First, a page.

Monday, January 30, 2012

Feeding our Children

I try to keep this blog on the light side, but there's a lot of discussion going on as to how involved our government should be in what we feed our children.  It's a subject that I care about, a lot.  Unfortunately, we're approaching crisis mode as the numbers for childhood obesity and diabetes continue to rise. It's time someone steps up and takes action.  But who? Should government or parents be responsible for feeding our children?  At this point, I think both.  The very sad reality is that many parents don't even understand what is and isn't healthy.  It's not their fault, because nutrition has unfortunately become increasingly confusing.  Changing food pyramids, the good or bad nutrient of the month, food manufacturers putting a spin on how healthy or unhealthy their product may be, government that's influenced by food lobbyists, the list goes on.  We are constantly being told a different story.

I believe that government setting guidelines for healthy school lunches is a good start (except for the pizza as a vegetable thing, unless of course there are vegetables on the pizza...).  Every once in awhile, Ben asks me if he can get school lunch.  I concede, because it's a nice break from making his lunch everyday.    But I literally cringe as he makes his selections.  Fried food, white bread, very few fresh fruit and veggie choices.  I don't worry too much because he doesn't eat these lunches everyday and I know overall, he's getting a balanced diet. Other kids are not so lucky. 

There are also some grass roots programs happening in the schools, some celebrity chefs getting involved. It's a great start, but how many of these programs are being monitored by Registered Dietitians to be sure that the recipes and messages truly are healthy?

I was involved in a program that taught children, through The Boys and Girls Club, about nutrition and how to cook healthy recipes.  I had the opportunity to assist in some of the classes.  It was encouraging, enlightening and extremely gratifying to see how much these kids loved cooking, loved the healthy recipes and couldn't wait to take the recipes home and ask their parents to buy the ingredients so they could make the recipes for them.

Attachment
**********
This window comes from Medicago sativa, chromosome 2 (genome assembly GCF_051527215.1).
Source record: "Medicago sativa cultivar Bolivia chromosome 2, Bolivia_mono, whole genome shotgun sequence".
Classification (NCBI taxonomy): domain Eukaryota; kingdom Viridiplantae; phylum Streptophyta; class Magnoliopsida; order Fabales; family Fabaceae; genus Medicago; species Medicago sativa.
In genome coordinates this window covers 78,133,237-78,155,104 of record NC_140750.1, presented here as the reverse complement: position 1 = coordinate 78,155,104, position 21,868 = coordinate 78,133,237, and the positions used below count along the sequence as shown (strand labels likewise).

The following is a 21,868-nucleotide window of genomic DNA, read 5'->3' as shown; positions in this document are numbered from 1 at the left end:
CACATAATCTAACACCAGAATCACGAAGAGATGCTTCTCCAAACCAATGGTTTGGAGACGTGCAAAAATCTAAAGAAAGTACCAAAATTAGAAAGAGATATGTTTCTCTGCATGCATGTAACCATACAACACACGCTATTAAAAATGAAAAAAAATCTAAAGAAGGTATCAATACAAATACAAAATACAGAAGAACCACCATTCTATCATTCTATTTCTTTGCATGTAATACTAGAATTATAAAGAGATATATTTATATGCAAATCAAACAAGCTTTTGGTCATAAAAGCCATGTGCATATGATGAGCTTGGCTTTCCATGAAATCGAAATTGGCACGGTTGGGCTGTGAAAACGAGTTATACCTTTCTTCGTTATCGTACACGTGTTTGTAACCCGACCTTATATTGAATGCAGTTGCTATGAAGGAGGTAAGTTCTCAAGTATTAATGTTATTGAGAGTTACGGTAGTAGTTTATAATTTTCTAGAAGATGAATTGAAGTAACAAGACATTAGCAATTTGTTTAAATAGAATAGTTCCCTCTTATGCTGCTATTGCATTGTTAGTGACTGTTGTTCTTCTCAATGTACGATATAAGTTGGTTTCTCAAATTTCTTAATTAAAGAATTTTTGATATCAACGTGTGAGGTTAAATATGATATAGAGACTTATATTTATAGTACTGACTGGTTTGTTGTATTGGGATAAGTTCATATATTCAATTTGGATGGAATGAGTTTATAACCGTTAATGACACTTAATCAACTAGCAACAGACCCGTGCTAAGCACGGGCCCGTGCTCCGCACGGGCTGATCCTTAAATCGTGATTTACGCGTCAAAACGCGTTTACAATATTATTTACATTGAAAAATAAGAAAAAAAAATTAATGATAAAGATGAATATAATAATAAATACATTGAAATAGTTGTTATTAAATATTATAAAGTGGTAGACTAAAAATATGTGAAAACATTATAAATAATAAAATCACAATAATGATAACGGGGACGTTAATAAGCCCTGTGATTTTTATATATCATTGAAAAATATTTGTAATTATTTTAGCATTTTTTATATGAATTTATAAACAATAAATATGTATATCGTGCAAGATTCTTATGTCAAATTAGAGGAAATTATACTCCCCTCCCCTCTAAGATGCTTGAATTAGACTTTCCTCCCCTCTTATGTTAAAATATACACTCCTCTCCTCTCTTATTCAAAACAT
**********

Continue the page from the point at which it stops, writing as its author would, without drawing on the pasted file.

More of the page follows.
First comes awareness, then concern, now it's time to act.  A long term solution is needed.  I've seen a few articles lately that talk about bringing home economics back to the schools.  For a long time I've thought just that.  Obviously we need to update the name to something more relevant, like life skills, family science or home technology.  The program  should incorporate cooking skills and nutrition, but it can go even further.  It can include teaching about supermarkets and farmer's market's; how to buy on sale and in season; how to grow you're own veggies; how to read and understand food labels, and so on.  As parents, yes it's our job to teach our children, but this could be an instance where children teach their parents.

I'm not suggesting that everyone should eat healthy all of the time. And I do think eating healthy isn't as hard or depriving as some people think it is.  Strategies that have been used in the past,  such as banning bake sales and cupcakes for birthday celebrations, aren't the solution.  It's about everything in moderation, about making the right choices.  We need to find a way to provide everyone with  information and education that will allow them to make smart choices when it comes to what they're putting in their bodies.

1 comment:

  1. This may not have been one of your typical blogs, but it was a GREAT addition, Lauren.